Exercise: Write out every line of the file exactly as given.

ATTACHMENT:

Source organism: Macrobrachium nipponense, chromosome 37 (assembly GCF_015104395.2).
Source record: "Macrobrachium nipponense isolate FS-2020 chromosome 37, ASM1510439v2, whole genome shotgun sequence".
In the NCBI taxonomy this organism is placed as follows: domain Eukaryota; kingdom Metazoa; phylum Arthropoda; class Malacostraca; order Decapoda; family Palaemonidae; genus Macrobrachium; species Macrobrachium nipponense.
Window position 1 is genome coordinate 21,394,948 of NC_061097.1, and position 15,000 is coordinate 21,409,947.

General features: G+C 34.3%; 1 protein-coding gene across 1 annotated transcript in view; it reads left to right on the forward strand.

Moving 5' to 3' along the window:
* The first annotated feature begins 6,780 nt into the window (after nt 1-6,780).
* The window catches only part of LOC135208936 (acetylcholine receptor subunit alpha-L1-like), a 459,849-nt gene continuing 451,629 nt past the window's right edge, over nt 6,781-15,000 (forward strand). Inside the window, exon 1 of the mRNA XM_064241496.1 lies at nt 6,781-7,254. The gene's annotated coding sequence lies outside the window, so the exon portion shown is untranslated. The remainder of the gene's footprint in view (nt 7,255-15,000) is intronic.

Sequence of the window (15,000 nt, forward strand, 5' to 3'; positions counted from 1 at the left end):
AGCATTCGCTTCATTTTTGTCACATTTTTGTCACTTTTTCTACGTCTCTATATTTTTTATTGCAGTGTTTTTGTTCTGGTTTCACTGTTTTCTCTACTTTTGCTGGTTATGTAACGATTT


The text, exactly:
Source organism: Macrobrachium nipponense, chromosome 37 (assembly GCF_015104395.2).
Source record: "Macrobrachium nipponense isolate FS-2020 chromosome 37, ASM1510439v2, whole genome shotgun sequence".
In the NCBI taxonomy this organism is placed as follows: domain Eukaryota; kingdom Metazoa; phylum Arthropoda; class Malacostraca; order Decapoda; family Palaemonidae; genus Macrobrachium; species Macrobrachium nipponense.
Window position 1 is genome coordinate 21,394,948 of NC_061097.1, and position 15,000 is coordinate 21,409,947.

General features: G+C 34.3%; 1 protein-coding gene across 1 annotated transcript in view; it reads left to right on the forward strand.

Moving 5' to 3' along the window:
* The first annotated feature begins 6,780 nt into the window (after nt 1-6,780).
* The window catches only part of LOC135208936 (acetylcholine receptor subunit alpha-L1-like), a 459,849-nt gene continuing 451,629 nt past the window's right edge, over nt 6,781-15,000 (forward strand). Inside the window, exon 1 of the mRNA XM_064241496.1 lies at nt 6,781-7,254. The gene's annotated coding sequence lies outside the window, so the exon portion shown is untranslated. The remainder of the gene's footprint in view (nt 7,255-15,000) is intronic.

Sequence of the window (15,000 nt, forward strand, 5' to 3'; positions counted from 1 at the left end):
AGCATTCGCTTCATTTTTGTCACATTTTTGTCACTTTTTCTACGTCTCTATATTTTTTATTGCAGTGTTTTTGTTCTGGTTTCACTGTTTTCTCTACTTTTGCTGGTTATGTAACGATTT